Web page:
JJ Chai has a fascinating description of online marketplace: every brand or company starts off like a sapling and then slowly grows into a big, healthy tree. They are part of the natural system that has many different types of trees, which survive and thrive by depending on each other.
“That’s the idea behind our company name, Rainforest. We support long-lasting and sustainable e-commerce businesses,” said Chai, the co-founder of the online retail brand aggregator. Rainforest acquires and scales consumer goods brands on Amazon.
Oasis spoke with Chai, who was previously growth and strategy SVP at Carousell and regional manager director at Airbnb, to hear his thoughts on how an e-commerce sapling can thrive.
This interview has been edited and consolidated for clarity and brevity.
Oasis (OS): Why did you decide to establish Rainforest? What was the pain point in e-commerce that you thought harbored an opportunity?
JJ Chai (JC): Nowadays, with e-commerce, logistics, and third-party factories, individuals are able to produce small batches of goods and launch their brand really quickly. That means anyone can be an entrepreneur, anyone can create their own brands.
But when I talk to brand owners, many feel stuck. They want to become bigger, but lack sufficient support. Some are looking for an exit, and that’s where we come into play. We take a brand and professionalize it. We hire product specialists, digital marketing specialists, platform specialists, and internationalization specialists to take your brand to Amazon US, Europe, or Asia, and improve its distribution, operation, and other areas.
OS: What do you look for in a brand before committing to an acquisition?
JC: We acquire two types of brands. The first ones carry good, functional items and have good reviews—like the brands that pop up on the first page when you search for kitchen knives on Amazon. The second type are ones that have unique characteristics or brand stories. What I learned from my past jobs at Airbnb and Carousell is that storytelling is really important. That’s how you form connections with consumers.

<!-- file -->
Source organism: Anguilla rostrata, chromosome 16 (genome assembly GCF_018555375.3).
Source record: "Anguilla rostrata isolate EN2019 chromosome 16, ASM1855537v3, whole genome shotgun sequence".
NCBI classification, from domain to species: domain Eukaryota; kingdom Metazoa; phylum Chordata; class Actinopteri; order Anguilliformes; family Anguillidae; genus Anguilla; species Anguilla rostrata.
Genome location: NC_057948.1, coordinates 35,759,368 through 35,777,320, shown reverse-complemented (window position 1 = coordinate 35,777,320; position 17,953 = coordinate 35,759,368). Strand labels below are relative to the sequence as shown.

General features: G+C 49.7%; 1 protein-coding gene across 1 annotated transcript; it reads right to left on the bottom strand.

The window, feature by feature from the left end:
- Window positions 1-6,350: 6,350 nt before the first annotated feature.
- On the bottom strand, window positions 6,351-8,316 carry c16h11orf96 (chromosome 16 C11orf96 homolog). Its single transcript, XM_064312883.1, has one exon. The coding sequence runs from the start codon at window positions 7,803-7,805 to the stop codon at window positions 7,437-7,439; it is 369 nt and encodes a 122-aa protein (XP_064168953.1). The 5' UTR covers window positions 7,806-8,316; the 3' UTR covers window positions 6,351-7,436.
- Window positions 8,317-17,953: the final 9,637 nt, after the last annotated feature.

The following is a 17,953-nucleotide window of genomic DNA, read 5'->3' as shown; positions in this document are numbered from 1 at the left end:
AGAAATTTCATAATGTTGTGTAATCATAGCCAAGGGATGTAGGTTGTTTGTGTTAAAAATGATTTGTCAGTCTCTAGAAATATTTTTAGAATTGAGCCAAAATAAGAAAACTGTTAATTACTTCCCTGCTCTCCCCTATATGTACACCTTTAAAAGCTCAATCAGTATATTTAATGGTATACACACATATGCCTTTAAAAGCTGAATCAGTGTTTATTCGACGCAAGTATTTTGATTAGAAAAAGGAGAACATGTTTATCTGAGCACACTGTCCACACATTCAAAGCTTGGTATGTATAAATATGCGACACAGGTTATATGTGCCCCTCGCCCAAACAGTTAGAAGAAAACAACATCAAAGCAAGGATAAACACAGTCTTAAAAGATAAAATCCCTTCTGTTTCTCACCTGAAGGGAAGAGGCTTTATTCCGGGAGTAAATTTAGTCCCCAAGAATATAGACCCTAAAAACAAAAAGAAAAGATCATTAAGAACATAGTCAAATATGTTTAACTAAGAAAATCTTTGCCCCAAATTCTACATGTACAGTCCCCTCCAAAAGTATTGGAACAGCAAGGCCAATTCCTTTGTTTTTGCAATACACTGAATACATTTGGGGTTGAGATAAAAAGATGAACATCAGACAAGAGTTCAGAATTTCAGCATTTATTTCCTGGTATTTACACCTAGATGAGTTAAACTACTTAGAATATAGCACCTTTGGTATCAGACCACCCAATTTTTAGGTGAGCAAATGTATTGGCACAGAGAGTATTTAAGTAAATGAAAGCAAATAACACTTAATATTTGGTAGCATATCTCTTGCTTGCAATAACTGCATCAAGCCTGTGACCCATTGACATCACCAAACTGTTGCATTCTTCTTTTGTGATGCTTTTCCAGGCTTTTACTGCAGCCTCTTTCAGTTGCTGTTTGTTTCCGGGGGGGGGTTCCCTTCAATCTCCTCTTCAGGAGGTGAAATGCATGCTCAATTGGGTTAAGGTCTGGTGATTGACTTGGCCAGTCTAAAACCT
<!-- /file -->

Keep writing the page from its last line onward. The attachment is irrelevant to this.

OS: Some consumer brand founders we’ve interviewed before said owning their own factories gave them the chance to create unique products. For general consumer product e-commerce merchants, how important is it to have your own production facilities?
JC: There are three major parts of a retail business cycle: manufacturing, distribution, and design. I think design is the part that adds the most value to the brand.
In some cases, you’ll need better control over the factories to play out your edge, like building electric cars and batteries. But in the categories or for the products that we look at, like moms and kids products, or home products, there are a lot of good moulds available, you can create designs based on those, but use different materials. So I would say that e-commerce merchants can go quite far without factory capabilities.
OS: What advice would you give to a smart, driven entrepreneur looking to get into e-commerce?
JC: Too many would-be entrepreneurs spend too much time planning, researching, analyzing and talking about their ideas, rather than getting going.
OS: What advice would you ignore?
JC: I’d ignore any advice about creating products that you’re personally passionate about. What sells and what users want can be very, very different from what you like. Use data and ask users, don’t rely on gut judgement alone to launch products.
OS: What can e-commerce companies do to become more environmentally friendly, especially with all the packaging and shipping?
JC: There’s strong incentives for e-commerce companies to think about better, more reusable and sustainable packaging these days. With shipping costs going up and consumers demanding more sustainable packaging, brands increasingly need to develop better versions of products and packaging materials.
What we’ve seen is that smaller sellers sometimes cannot afford to adapt their products to consumers’ preference for sustainable products. This is where aggregators like ourselves can play a role. We have in-house product designers who work alongside supply chain and sourcing specialists. Together, they conceive and identify materials to make more sustainable versions of the products after our acquisitions.
OS: What purchase of SGD 100 or less has most positively impacted your life?
JC: A pair of running shoes I bought at an outlet sale almost four years ago. They finally fell apart recently and are beyond repair, but they were my favorite pair of shoes. I think of all the miles I’ve gotten out of them, the physical and mental health benefits. It’s definitely been a great investment!